Those people would be wrong (as Dr. Cox never tires of telling us). The corresponding acute angle goes with the x-axis, not the y-axis; remember the cute kangaroo joey? It was adorable, and with the x-axis. We find the correct angle by subtracting π out from :
We're in the third quadrant, so both x and y are negative. That means and .
You've got to keep an eye on those negative signs. They're easy to lose, but they always cause trouble if they're forgotten somewhere.
One last thing to note. Angles can get big; really big. How would we find the corresponding acute angle for a ridiculous angle like 57π?
We'll answer that question with another one: 2π, or not 2π? (That is the question.) And the answer is always "2π." That's a full circle, so subtracting 2π from an angle doesn't change its position on the unit circle.
57π – 2π = 55π
55π – 2π = 53π
Just keep on going, until we hit:
3π – 2π = π
So 57π is in the same position on the unit circle as plain ol' π. We know sine and cosine of π, and they'll be the same as sine and cosine of 57π.
That's how we work with big angles: whittle them down to size until they are manageable. Whittle whittle whittle.
We just like saying "whittle" out loud.
Negative angles, like rebellious teenagers, are contrarian. "I don't have to listen to you, Dad. I don't have to go counterclockwise if I don't want to. Gawd!"
Not that we have anything against rebellious teenagers; we have a few stories from our younger days that would make your hair stand on end, ya whippersnapper. Being so contrary does tend to make negative angles predictable, though.
Cosine plays it cool. Positive, negative: cosine doesn't care, he'll just keep on doing what he wants. Sine, though, can't stand being told what to do. If you try to give orders to sine while there's a negative angle in the mix, sine will do the exact opposite of what you said.
See? The original angle (A) is in red, and the negative angle (-A) is in blue. The relationships between A and -A are the Negative Angle Identities (catchy name, right?):
cos (-A) = cos A
sin (-A) = -(sin A)
Mathematicians call cosine an even function, and sine an odd function, based on these identities. We'd call them Joe and Larry, but that isn't very descriptive.
Even functions are such that f(-x) = f(x), which means that putting in a negative value returns the positive value instead. Odd functions, though, return the opposite of the positive value; f(-x) = -f(x).
If we want to know the sine or cosine of a negative angle, we can express it in terms of the positive angle. This works for any angle of any size in any quadrant, any time and any where. If we say "any" any more times, we might run out of "any"s. And that wouldn't be any fun.
What are the sine and cosine of ?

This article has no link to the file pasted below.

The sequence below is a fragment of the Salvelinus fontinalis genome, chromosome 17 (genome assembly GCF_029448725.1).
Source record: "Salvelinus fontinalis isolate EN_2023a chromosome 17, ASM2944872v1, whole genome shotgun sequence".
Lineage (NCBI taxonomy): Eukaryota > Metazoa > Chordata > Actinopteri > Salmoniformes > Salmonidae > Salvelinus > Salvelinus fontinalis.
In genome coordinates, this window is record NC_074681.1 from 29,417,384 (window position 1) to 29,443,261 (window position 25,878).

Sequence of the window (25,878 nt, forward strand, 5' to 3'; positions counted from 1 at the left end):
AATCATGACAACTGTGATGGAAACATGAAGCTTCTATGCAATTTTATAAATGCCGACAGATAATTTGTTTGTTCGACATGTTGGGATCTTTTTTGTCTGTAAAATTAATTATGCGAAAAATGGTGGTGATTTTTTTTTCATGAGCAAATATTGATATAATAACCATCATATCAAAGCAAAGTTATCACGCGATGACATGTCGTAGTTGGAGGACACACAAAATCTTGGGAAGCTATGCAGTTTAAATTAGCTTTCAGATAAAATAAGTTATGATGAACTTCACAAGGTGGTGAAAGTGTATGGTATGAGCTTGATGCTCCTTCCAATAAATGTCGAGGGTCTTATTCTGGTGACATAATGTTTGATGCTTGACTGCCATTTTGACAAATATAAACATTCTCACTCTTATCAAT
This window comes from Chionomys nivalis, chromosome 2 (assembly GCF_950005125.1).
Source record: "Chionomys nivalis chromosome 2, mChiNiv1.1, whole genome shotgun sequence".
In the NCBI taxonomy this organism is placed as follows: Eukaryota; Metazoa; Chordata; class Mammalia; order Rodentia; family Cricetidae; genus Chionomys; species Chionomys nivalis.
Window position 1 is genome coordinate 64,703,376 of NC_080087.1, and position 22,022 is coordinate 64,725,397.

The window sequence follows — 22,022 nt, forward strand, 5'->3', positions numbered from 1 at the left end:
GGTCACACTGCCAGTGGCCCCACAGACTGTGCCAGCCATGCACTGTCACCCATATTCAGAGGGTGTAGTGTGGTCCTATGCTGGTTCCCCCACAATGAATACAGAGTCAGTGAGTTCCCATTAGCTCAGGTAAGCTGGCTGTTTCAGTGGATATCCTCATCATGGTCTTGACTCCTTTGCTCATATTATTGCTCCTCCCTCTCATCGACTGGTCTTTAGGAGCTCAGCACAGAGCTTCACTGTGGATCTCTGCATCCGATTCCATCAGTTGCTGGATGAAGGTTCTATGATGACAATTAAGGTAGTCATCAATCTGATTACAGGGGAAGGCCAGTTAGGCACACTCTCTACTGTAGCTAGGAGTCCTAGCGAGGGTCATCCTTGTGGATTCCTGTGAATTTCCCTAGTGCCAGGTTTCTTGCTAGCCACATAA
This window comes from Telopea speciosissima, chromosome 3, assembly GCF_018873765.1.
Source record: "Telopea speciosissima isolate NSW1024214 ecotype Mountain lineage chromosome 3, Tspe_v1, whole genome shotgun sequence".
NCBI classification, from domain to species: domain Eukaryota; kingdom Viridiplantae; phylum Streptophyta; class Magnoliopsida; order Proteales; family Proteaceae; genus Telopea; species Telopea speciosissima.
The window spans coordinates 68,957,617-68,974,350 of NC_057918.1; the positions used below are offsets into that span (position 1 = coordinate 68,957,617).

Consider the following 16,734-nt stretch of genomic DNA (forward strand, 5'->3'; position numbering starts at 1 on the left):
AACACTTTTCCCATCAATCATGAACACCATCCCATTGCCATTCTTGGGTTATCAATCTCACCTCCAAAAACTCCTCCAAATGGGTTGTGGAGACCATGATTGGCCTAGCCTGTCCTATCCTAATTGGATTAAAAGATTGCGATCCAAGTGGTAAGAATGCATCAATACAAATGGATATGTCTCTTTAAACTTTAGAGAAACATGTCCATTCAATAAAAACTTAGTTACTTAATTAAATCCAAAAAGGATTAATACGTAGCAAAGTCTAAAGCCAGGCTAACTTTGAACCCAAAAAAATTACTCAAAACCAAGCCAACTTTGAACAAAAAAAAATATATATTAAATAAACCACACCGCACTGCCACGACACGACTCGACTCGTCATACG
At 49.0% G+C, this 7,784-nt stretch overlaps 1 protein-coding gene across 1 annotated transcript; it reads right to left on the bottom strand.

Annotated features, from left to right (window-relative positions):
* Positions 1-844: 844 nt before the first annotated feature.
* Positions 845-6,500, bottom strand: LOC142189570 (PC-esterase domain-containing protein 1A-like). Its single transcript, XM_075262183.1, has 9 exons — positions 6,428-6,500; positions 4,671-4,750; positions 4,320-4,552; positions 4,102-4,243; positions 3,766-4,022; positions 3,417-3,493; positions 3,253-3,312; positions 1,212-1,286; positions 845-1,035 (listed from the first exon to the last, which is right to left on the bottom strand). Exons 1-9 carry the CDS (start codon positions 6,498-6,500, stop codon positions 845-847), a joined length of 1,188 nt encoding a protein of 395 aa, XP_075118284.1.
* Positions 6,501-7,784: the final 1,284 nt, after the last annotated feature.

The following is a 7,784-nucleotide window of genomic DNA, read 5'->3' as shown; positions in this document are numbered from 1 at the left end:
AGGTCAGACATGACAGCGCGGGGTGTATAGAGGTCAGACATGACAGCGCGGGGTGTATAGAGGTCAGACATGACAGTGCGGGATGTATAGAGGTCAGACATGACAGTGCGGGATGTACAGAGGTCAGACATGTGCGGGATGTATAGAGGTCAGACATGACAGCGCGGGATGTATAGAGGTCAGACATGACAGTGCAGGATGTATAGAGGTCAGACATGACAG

Why do you always have to be so negative, ? Let's inverse that frown upside down.
Let's start Operation No More Sad Face by figuring out sine and cosine of positive
Phase 1 is now complete; scowl inversion is at 20%. is located in the fourth quadrant, so x is super smiling while y is down in the dumps. That means that:
We've achieved a 70% bad-mood reversal. Don't mistake this for true happiness, though. We've found sine and cosine for positive , but we wanted to find them for .
Now is the time to deploy our secret weapon, the Negative Angle Identities.
Remember that cosine is chill; he was while the angle was positive, so he stays that way while it's negative. Sine is another story.
We've done it. We have achieved maximum happy. S.o. h.a.p.p.y.
The easiest mistake to make with negative angles is to stop too early and not actually apply the Negative Angle Identities. You can tell if you forgot by the aching sadness in your heart.
You know what would make us really happy? Jetpacks. We'd fly around fighting crime, and bears, and criminal bears. Woosh. Like a superhero, but Shmoopier.
Anyway, that's pretty tangential to what we're here to talk about, which is the tangent of different angles. We've also got cosecant, secant, and cotangent to do as well. Luckily, they all work the same way. If they worked different ways, that'd be four times the work, and we'd honestly flake out before finishing.
The key to finding angles for these functions is to know that they're all knock-off brand soda to sine and cosine's Coke and Pepsi.
How about we solve a problem? We're thinking….
The angle is a little less than π, so it's in the second quadrant.
That's our corresponding acute angle. We need to find its cotangent. Looking back at that list we made just a minute ago, we see that:
We stare at our left hand for a little bit, and discover that cos is and sin is .
That means the value of cot is , but now we need its sign. We're dividing cosine by sine, so in the second quadrant we're dividing a negative (cosine) by a positive (sine). If trig functions were magnets, we'd have a hard time pulling them apart now. They aren't, though, so instead we have:
In order for cotangent (or tangent) to be positive, both cosine and sine must be either positive or negative together, like in Quadrants I and III. Quadrants II and IV are negative. Quadrant V exists outside of our dimension, and constantly produces ice cream and volcanoes. They tend to balance each other out.
Cosecant and secant have the same sign as sine and cosine, respectively. We don't need a whole new sign language to work with them.
There is a danger to finding the angles of trig functions. All four trig functions other than sine or cosine involve division, so there is the risk of the ever-dreaded division by zero. Tangent, for instance, would divide by zero whenever cosine equals zero, at 0 and π radians. At those spots, the function is undefined, like the sound of one hand clapping.